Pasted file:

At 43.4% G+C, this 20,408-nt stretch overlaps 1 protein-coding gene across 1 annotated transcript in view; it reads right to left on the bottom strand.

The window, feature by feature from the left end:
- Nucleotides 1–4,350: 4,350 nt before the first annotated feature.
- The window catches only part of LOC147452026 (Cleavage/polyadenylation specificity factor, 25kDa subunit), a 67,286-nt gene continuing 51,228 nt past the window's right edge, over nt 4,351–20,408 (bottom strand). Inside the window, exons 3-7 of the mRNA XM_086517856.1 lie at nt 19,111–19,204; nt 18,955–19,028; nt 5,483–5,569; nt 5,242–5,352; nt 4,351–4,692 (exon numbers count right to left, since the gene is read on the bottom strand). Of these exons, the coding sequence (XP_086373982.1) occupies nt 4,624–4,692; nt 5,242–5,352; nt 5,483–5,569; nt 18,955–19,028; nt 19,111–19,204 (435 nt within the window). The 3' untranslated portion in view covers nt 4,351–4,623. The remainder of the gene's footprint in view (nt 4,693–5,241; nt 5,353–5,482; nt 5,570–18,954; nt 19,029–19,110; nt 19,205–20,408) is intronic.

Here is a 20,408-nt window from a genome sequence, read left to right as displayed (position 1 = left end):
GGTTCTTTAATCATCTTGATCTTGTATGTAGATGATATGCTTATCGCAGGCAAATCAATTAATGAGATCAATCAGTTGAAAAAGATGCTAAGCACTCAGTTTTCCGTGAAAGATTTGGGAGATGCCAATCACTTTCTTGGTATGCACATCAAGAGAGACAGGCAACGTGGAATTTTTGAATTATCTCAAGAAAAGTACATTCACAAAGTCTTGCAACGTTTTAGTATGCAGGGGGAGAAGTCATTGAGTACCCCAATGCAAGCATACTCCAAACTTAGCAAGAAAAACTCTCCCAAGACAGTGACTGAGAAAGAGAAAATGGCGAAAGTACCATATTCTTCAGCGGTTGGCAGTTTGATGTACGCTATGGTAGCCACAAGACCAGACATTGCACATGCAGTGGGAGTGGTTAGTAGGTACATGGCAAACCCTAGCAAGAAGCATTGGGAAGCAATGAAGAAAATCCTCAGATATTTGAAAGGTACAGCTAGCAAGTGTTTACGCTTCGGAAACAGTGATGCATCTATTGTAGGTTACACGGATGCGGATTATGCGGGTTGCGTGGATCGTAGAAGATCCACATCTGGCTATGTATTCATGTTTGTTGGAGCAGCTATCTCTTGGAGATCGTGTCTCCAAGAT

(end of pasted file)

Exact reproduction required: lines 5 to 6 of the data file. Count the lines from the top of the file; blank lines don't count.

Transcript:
Here is a 20,408-nt window from a genome sequence, read left to right as displayed (position 1 = left end):
GGTTCTTTAATCATCTTGATCTTGTATGTAGATGATATGCTTATCGCAGGCAAATCAATTAATGAGATCAATCAGTTGAAAAAGATGCTAAGCACTCAGTTTTCCGTGAAAGATTTGGGAGATGCCAATCACTTTCTTGGTATGCACATCAAGAGAGACAGGCAACGTGGAATTTTTGAATTATCTCAAGAAAAGTACATTCACAAAGTCTTGCAACGTTTTAGTATGCAGGGGGAGAAGTCATTGAGTACCCCAATGCAAGCATACTCCAAACTTAGCAAGAAAAACTCTCCCAAGACAGTGACTGAGAAAGAGAAAATGGCGAAAGTACCATATTCTTCAGCGGTTGGCAGTTTGATGTACGCTATGGTAGCCACAAGACCAGACATTGCACATGCAGTGGGAGTGGTTAGTAGGTACATGGCAAACCCTAGCAAGAAGCATTGGGAAGCAATGAAGAAAATCCTCAGATATTTGAAAGGTACAGCTAGCAAGTGTTTACGCTTCGGAAACAGTGATGCATCTATTGTAGGTTACACGGATGCGGATTATGCGGGTTGCGTGGATCGTAGAAGATCCACATCTGGCTATGTATTCATGTTTGTTGGAGCAGCTATCTCTTGGAGATCGTGTCTCCAAGAT